Taglietti’s commercial work has a distinct look and reflects his desire to create something modern for the times. He designed many schools, churches, libraries and public buildings of note. A favourite of mine is Giralang Primary School, designed in 1974. It looks like a happy place; I can imagine the laughter and learning in this space.

One of his notable residential projects is Dingle House, designed in 1965 in a cul-de-sac and turned at ninety degrees to face the golf course. This three-way split-level plan responds elegantly to the sloping site and blends seamlessly into the environment. Taglietti took a very personal approach to his residential projects and would ask tough questions of his clients in pursuit of understanding. Having once asked a man ‘if he loved his wife’?

When you say ‘an unhappy person in one of my buildings makes my building unhappy’ I understand why you must ask these difficult questions of your clients. I think it is generous of you to say ‘architecture is produced by the user in the end’. I wonder if you know how important your work is to our sense of self.

Dingle House

Taglietti was recognised during his lifetime for his contribution to architecture. The first accolade came from overseas when in 1979, he was featured at the Museum of Modern Art in New York. In 2007 he was awarded the Australian Institute of Architects gold medal. And then, in 2018, at ninety-two years of age, he was celebrated at the Canberra Design festival as the featured architect that year, an event he could participate in.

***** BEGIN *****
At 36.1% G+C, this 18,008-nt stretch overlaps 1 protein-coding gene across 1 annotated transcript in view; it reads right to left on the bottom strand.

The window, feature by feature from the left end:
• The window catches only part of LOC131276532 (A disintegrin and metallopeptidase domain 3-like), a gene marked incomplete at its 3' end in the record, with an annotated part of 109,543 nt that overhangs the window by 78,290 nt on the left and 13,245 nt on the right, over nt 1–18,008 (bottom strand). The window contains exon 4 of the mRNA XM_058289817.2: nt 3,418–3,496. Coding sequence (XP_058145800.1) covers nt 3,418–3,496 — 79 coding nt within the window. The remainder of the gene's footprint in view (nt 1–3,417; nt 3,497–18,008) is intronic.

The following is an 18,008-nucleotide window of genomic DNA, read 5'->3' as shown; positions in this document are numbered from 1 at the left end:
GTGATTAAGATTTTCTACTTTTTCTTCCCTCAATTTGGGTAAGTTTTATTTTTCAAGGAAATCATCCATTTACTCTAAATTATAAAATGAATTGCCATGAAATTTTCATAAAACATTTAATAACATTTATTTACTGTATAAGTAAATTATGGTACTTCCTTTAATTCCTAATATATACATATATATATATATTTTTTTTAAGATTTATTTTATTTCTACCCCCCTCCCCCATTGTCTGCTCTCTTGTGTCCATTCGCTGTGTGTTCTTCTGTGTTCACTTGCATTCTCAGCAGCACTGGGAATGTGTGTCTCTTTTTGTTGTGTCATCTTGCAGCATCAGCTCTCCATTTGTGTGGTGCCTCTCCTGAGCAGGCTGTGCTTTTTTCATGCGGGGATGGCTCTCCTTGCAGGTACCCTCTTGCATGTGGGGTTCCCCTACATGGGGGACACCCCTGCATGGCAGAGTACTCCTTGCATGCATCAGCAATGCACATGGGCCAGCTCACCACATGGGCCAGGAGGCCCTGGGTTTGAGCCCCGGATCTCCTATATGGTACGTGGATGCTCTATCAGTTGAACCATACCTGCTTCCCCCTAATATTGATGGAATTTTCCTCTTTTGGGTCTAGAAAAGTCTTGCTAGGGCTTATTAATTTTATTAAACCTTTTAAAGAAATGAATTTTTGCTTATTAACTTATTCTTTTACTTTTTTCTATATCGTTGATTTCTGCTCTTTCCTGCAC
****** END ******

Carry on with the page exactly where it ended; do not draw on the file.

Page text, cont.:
And when you tell us ‘it was a pleasure to have created something that will last’ I look to you for more; and you say ‘but the value of it in relation to your dreams is less so’. A lingering melancholy; like there is something left unfinished.

Taglietti tells us that he designs from the inside out, and his architecture aims to express joy, music, silence and the desire to be. He states inside is the ‘real architecture’, the void where he designs the ‘concept of unity’. He tells us the interiors are where life takes place, and when I look at the exterior, I see his desire to protect this life.

Triangles feature prominently in the exteriors of Taglietti’s commercial work, and a cascading shape is notable in most residential projects. I believe the triangular composition points towards a position of power. A repeating pattern throughout history was the pyramids, the Akkadian Empire in Mesopotamia, and modern history at Iwo Jima in Japan during WWII. The shape is associated with strength from an engineering and emotive standpoint, representing victory.

And this is the poetry, that your focus was to give us something original, something that represented freedom whilst still ensuring we would be powerful and protected. And as we grow up, we will remember you for your modernist buildings that form part of the canvas of Canberra.

Yours fondly,


Enrico Taglietti passed away in 2019 at ninety-three years of age.